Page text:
The prior week, the conflict in Ukraine was in a more grim situation with little support. However, Ukraine has had quite a turnaround, creating an impressive defense, the ferocity of which logistics from the Russian army gathered the world, save for Russia’s closest economic partners into efforts to support the nation of Ukraine.

Moreover, even fellow OPEC states such as Saudi Arabia and Dubai joined western nations in a UN General Assembly vote to condemn Russia’s illegal and aggressive invasion of Ukraine, with 141 in favor, 4 against, and 35 abstaining.

In the wake of the invasion, the west has leveled all types of sanctions on Russia, crippling its economy and threatening the stability of its regime. Many within Russia have been arrested for peaceful protest, with many high profile figures begging for an end to war in sharp contrast to a number of western pundits sympathetic to Russia’s cause, such as Tucker Carlson who have offered apologies for Russia and spouted Kremlin talking points verbatim.

Concerns of propaganda and misinformation have been quite prominent, with media crackdowns on both sides. Russia crafted a law against “untrue” coverage of what they deem to be a police action, shuttering a number of their already sparse independent media outlets. Western sanctions have forced TV and social media companies to remove Russian state media, leading to the closure and dismissal of Russia Today’s U.S. branch. China has notably taken a stance of enforced neutrality, refusing to call the invasion a war in line with Russia’s rhetoric, but not condemning Ukraine, censoring both pro-Russia and pro-Western arguments alike on its social media, similar to Russia’s suppression of anti-war voices and blocking of western social media.

Hotle stated that, if we see this fight continue, it’s hard to tell how long it will go on. It may turn into a protracted guerilla war, the overt conflict potentially lasting for weeks and months, to the great agony of the Ukrainian people.

DeWaard and Hotle stated that students can find the most accurate and up-to-date reporting on the conflict from the Associated Press, Reuters, and the BBC.

Our article on a previous roundtable offers much historical background. Additionally, this video offers a breakdown of Russia’s vulnerable position with a NATO-aligned Ukraine. It posits that Russia was threatened by multiple factors, such as Ukraine’s potential to become a rival “petrostate”, and replace it as Europe’s main supplier of fossil fuel. The video also includes information about water shortages Crimea has been experiencing since the blockage of a Ukrainian canal to the area in the wake of its annexation by Russia. This could lead the current conflict to be one of the first “water wars” of this century, an anticipated model of conflicts brought on by the world’s diminishing supply of drinkable water due to climate change.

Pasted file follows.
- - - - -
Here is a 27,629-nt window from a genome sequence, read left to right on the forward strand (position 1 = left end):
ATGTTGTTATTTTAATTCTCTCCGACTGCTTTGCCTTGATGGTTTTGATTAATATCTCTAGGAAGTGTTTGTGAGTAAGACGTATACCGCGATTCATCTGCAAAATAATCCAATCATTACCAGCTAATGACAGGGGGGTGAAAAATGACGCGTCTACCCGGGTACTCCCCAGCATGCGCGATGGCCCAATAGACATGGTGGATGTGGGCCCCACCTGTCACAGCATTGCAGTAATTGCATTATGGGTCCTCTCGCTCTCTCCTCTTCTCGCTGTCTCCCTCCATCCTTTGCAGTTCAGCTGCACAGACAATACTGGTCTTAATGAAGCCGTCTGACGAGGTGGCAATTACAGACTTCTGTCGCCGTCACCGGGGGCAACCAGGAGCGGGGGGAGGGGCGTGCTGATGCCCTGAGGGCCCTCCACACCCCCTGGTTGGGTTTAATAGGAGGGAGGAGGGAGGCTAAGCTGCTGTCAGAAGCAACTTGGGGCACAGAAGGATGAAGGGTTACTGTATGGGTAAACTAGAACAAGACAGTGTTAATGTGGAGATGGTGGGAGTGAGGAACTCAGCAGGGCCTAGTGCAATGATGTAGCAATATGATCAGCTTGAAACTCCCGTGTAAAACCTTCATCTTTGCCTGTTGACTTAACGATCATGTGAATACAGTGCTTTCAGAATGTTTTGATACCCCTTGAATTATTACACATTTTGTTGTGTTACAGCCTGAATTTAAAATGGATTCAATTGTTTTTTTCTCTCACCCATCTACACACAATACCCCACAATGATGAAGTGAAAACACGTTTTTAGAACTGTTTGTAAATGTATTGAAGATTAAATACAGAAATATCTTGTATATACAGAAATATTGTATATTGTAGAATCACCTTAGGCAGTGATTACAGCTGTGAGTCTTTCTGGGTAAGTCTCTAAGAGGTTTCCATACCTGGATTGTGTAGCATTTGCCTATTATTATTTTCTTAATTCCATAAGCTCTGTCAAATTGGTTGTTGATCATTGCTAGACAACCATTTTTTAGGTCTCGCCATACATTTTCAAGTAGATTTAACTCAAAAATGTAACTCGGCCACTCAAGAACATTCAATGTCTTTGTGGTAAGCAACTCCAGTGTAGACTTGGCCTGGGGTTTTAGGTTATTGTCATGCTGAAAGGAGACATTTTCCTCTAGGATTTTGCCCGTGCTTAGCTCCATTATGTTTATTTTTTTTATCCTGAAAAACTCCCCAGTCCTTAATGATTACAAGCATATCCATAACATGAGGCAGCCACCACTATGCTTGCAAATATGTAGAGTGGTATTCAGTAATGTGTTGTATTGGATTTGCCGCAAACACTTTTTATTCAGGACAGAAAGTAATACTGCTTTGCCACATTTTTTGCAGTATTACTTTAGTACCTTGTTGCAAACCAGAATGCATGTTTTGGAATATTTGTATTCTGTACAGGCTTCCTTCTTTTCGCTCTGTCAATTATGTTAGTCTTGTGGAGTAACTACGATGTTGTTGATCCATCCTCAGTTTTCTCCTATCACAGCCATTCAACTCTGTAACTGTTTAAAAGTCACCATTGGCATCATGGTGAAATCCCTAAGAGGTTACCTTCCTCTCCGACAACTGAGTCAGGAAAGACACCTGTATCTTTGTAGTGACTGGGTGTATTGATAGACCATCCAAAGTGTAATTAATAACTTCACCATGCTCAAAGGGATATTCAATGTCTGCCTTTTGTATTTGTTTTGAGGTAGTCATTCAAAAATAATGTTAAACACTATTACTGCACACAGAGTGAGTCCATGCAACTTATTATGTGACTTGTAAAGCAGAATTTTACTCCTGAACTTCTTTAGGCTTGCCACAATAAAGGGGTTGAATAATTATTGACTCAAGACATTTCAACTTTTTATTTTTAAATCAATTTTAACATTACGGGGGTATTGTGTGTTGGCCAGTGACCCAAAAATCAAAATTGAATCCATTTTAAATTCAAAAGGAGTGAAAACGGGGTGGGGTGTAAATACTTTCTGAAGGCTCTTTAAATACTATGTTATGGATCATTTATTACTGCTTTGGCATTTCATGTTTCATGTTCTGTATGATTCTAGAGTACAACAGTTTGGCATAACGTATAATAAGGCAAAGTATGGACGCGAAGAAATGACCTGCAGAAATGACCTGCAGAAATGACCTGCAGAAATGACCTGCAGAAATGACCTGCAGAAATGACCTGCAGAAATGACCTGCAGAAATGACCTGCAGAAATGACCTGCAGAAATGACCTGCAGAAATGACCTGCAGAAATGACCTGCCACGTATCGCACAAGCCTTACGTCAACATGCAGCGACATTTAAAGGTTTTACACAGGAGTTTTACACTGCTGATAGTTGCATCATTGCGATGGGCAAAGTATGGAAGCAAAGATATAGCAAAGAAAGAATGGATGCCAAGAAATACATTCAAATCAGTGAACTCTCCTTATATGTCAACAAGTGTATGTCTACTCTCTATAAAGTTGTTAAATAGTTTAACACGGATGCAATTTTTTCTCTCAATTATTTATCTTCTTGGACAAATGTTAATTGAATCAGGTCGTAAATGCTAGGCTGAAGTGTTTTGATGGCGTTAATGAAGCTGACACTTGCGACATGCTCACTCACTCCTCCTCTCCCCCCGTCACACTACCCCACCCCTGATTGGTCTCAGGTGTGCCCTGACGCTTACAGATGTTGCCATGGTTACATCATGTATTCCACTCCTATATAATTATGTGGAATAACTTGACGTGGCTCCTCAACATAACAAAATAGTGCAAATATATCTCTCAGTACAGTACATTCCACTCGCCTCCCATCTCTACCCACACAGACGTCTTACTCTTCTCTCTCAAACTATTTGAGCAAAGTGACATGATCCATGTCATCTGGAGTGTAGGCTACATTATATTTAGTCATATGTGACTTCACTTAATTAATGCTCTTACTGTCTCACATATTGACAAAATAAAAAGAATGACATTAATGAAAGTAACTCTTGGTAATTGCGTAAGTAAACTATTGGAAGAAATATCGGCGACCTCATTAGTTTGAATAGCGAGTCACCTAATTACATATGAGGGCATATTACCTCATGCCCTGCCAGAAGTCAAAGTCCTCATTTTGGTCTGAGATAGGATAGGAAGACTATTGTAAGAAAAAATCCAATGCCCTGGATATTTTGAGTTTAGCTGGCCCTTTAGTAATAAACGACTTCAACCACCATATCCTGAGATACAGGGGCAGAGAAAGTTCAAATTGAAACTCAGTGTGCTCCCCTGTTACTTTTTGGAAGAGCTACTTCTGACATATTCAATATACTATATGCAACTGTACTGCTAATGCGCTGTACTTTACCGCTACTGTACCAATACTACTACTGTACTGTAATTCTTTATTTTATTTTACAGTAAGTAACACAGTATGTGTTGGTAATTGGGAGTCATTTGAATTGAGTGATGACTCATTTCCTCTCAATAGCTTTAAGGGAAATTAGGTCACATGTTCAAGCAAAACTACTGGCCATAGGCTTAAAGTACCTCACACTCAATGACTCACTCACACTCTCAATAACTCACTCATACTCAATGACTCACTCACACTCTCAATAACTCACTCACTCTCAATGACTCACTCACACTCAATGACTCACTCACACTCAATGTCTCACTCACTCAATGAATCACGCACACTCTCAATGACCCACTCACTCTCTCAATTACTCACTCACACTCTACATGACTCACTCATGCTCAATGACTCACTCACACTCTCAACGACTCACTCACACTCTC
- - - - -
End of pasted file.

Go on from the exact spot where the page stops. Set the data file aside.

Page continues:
Student Discussion

The professors invited student questions, which brought about discussion on a wide range of issues, from energy security to the deployment of Thermobaric missiles by Russia, an action thought to violate the Geneva conventions. Many headline issues were raised, such as the possibility of a no-fly zone, efforts for the International Criminal Court to bring war crimes charges to Russia, and the inevitable increase of gas prices surrounding the sanctioning of a nation that produces a tenth of the world’s fossil fuels.

The open discourse sparked policy debate on issues, such as the pro select of reopening pipeline projects like Keystone XL or offshore drilling, with positions presented by the professors and attending students touching on the plain economic concerns of high oil prices and the worry that reopening pipeline projects would lead to further imperialist attacks on the sovereign land of indigenous nations and suppression of peaceful protest in a grim mirror of the imperialist aggression against Ukraine.

Further issues, such as the decline of Russia’s currency, the Ruble were raised, with one student noting that the currency had dipped beneath the value of the video game Roblox’s ingame currency “Robux”. Other developments, such as Russia’s ejection from the SWIFT banking system, the consideration of traditionally neutral Sweden and Finland to NATO, and the petition of Ukraine for EU membership were also discussed.